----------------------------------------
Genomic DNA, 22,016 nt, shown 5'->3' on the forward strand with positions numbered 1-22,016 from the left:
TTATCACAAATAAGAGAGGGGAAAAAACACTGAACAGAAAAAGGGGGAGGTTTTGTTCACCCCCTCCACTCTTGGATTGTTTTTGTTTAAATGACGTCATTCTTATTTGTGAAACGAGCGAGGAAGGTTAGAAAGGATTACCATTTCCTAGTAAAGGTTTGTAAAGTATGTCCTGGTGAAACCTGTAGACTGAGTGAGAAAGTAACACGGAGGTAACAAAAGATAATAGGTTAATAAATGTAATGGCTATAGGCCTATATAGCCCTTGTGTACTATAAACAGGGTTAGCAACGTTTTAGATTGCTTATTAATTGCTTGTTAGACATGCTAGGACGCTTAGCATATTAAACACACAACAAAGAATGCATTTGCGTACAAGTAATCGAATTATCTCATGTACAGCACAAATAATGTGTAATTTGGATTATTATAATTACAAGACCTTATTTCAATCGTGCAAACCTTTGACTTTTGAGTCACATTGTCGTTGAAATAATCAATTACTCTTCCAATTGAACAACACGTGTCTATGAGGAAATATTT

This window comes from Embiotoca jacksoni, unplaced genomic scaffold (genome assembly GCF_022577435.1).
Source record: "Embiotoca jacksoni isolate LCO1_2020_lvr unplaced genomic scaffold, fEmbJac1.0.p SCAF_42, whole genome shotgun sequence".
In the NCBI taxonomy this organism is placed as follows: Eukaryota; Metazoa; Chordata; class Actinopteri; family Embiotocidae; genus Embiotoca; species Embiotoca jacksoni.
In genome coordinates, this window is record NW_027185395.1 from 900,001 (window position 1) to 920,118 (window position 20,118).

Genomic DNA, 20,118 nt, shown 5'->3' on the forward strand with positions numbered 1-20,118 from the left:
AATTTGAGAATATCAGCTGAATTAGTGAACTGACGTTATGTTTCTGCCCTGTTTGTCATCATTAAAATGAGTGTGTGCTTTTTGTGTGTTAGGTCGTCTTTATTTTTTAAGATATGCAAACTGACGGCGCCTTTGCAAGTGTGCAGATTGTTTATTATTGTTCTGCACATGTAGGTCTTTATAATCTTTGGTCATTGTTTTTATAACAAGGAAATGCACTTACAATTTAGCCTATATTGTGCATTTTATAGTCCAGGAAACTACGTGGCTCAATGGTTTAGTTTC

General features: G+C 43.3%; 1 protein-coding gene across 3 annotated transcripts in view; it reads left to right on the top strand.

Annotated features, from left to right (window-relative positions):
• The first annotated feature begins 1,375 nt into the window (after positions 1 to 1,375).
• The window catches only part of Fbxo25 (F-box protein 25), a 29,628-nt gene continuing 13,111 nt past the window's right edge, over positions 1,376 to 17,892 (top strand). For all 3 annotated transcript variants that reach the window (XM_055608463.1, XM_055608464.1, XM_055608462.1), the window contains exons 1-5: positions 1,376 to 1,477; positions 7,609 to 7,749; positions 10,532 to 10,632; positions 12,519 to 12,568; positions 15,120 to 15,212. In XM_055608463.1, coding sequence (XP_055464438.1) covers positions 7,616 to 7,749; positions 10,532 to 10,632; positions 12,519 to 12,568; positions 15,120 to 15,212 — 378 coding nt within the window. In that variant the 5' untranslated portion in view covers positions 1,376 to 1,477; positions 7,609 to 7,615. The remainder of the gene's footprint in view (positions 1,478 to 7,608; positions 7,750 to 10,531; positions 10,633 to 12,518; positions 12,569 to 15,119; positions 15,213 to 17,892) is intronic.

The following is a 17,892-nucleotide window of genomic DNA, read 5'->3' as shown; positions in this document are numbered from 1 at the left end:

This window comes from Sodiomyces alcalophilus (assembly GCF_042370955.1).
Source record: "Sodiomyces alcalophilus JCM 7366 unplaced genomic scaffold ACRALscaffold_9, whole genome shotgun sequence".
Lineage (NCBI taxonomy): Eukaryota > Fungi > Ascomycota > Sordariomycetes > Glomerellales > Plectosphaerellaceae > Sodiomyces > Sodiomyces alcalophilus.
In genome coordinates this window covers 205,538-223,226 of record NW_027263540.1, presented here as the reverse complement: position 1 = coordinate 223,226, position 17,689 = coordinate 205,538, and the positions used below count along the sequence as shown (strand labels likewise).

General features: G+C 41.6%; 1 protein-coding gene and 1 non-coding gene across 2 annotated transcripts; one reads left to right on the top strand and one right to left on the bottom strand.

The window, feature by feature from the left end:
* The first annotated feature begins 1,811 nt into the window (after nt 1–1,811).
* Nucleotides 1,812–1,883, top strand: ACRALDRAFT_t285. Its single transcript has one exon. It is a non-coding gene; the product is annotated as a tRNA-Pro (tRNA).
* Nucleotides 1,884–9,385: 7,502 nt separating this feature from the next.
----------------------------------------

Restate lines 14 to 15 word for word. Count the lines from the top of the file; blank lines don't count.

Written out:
This window comes from Sodiomyces alcalophilus (assembly GCF_042370955.1).
Source record: "Sodiomyces alcalophilus JCM 7366 unplaced genomic scaffold ACRALscaffold_9, whole genome shotgun sequence".